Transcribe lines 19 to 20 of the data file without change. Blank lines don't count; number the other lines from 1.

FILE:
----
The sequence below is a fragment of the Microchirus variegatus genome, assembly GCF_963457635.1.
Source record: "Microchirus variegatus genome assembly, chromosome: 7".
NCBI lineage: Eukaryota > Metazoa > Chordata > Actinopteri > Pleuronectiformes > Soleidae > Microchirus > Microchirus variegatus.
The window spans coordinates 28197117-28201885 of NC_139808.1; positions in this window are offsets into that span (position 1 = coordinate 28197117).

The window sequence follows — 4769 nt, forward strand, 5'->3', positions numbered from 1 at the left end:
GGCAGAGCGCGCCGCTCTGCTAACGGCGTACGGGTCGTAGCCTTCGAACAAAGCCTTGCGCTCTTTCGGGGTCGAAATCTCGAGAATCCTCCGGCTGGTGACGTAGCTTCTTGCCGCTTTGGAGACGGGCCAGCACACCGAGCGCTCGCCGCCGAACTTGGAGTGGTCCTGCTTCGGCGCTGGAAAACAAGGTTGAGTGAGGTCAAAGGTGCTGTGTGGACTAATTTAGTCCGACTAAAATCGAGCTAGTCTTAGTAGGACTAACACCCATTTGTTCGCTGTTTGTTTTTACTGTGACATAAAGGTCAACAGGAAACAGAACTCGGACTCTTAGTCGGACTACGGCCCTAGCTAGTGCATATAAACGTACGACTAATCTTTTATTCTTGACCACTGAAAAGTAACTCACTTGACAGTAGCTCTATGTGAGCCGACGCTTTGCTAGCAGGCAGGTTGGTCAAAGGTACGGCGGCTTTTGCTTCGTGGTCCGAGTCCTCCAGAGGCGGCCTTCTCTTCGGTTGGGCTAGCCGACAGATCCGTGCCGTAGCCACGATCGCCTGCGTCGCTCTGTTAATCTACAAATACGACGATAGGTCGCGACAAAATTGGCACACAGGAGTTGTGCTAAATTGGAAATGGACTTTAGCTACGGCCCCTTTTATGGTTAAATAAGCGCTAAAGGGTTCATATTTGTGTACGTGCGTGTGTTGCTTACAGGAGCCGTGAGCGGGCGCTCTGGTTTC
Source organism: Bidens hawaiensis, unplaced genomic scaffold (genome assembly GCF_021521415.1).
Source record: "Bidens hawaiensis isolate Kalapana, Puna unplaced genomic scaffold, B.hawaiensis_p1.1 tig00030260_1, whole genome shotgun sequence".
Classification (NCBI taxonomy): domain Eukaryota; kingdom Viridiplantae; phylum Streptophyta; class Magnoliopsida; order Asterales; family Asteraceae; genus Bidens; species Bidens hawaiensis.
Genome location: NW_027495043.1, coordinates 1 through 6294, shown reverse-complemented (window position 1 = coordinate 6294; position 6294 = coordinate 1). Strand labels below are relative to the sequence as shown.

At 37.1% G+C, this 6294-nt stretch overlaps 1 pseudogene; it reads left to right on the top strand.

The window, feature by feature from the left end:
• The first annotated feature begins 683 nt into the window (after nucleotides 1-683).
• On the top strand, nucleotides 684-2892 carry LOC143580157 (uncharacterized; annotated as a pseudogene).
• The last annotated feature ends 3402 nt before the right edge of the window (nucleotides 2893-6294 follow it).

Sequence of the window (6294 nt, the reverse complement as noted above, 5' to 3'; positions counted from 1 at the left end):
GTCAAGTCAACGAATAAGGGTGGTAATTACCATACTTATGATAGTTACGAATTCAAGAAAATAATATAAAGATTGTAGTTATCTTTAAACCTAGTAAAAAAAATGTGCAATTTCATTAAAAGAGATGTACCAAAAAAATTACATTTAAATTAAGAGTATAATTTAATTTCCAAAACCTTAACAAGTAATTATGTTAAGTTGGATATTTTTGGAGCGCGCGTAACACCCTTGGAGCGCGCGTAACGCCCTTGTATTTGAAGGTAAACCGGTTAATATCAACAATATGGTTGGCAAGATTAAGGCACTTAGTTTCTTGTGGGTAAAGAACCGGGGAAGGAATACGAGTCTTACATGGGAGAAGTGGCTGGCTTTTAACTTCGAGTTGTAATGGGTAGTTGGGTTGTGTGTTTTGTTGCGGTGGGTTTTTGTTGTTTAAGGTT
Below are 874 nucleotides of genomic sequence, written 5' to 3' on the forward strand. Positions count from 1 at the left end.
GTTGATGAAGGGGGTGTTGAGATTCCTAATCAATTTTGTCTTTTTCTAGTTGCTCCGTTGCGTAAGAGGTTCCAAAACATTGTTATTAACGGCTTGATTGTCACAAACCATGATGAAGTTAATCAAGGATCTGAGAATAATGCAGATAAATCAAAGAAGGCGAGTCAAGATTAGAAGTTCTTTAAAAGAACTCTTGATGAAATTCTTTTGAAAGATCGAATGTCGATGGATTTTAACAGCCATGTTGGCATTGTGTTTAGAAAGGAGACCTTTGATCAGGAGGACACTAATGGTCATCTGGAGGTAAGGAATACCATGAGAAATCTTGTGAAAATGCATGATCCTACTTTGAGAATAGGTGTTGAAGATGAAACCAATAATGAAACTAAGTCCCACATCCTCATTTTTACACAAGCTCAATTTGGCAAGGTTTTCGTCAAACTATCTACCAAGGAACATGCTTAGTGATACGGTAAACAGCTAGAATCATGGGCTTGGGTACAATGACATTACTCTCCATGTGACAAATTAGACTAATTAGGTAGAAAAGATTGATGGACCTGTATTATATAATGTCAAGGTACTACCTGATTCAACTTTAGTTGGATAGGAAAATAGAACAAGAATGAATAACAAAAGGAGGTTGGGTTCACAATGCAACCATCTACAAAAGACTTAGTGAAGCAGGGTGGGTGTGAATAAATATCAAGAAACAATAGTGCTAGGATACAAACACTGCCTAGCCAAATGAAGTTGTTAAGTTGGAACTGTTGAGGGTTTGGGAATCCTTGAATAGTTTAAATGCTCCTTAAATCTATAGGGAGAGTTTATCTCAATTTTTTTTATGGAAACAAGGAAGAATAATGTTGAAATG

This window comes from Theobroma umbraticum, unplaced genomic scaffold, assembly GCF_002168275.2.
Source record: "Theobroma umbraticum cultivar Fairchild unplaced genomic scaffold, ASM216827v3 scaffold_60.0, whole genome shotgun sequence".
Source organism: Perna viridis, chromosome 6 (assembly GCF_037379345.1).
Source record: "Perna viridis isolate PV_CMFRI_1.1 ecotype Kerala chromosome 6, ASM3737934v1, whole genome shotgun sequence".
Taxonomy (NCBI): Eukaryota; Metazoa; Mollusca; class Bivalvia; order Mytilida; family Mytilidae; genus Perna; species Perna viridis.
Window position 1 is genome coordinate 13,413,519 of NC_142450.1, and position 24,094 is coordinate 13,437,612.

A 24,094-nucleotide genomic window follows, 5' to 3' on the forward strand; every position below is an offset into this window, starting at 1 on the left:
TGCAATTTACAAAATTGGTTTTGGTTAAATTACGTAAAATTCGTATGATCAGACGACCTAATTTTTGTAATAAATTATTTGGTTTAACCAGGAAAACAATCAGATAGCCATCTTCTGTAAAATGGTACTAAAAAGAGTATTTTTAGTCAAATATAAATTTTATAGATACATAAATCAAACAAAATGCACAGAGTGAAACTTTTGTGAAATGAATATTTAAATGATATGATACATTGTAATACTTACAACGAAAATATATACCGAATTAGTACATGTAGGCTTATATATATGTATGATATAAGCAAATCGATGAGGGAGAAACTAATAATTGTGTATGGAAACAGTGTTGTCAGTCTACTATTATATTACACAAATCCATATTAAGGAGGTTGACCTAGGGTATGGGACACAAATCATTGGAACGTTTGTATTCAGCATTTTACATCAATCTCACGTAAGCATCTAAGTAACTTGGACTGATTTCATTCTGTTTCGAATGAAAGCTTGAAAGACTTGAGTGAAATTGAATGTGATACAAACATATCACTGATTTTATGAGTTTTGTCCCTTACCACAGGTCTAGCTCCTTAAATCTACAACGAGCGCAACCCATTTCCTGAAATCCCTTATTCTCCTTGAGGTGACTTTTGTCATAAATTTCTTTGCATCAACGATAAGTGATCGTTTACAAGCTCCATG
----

GTTGATGAAGGGGGTGTTGAGATTCCTAATCAATTTTGTCTTTTTCTAGTTGCTCCGTTGCGTAAGAGGTTCCAAAACATTGTTATTAACGGCTTGATTGTCACAAACCATGATGAAGTTAATCAAGGATCTGAGAATAATGCAGATAAATCAAAGAAGGCGAGTCAAGATTAGAAGTTCTTTAAAAGAACTCTTGATGAAATTCTTTTGAAAGATCGAATGTCGATGGATTTTAACAGCCATGTTGGCATTGTGTTTAGAAAGGAGACCTTTGATCAGGAGGACACTAATGGTCATCTGGAGGTAAGGAATACCATGAGAAATCTTGTGAAAATGCATGATCCTACTTTGAGAATAGGTGTTGAAGATGAAACCAATAATGAAACTAAGTCCCACATCCTCATTTTTACACAAGCTCAATTTGGCAAGGTTTTCGTCAAACTATCTACCAAGGAACATGCTTAGTGATACGGTAAACAGCTAGAATCATGGGCTTGGGTACAATGACATTACTCTCCATGTGACAAATTAGACTAATTAGGTAGAAAAGATTGATGGACCTGTATTATATAATGTCAAGGTACTACCTGATTCAACTTTAGTTGGATAGGAAAATAGAACAAGAATGAATAACAAAAGGAGGTTGGGTTCACAATGCAACCATCTACAAAAGACTTAGTGAAGCAGGGTGGGTGTGAATAAATATCAAGAAACAATAGTGCTAGGATACAAACACTGCCTAGCCAAATGAAGTTGTTAAGTTGGAACTGTTGAGGGTTTGGGAATCCTTGAATAGTTTAAATGCTCCTTAAATCTATAGGGAGAGTTTATCTCAATTTTTTTTATGGAAACAAGGAAGAATAATGTTGAAATG

This window comes from Theobroma umbraticum, unplaced genomic scaffold, assembly GCF_002168275.2.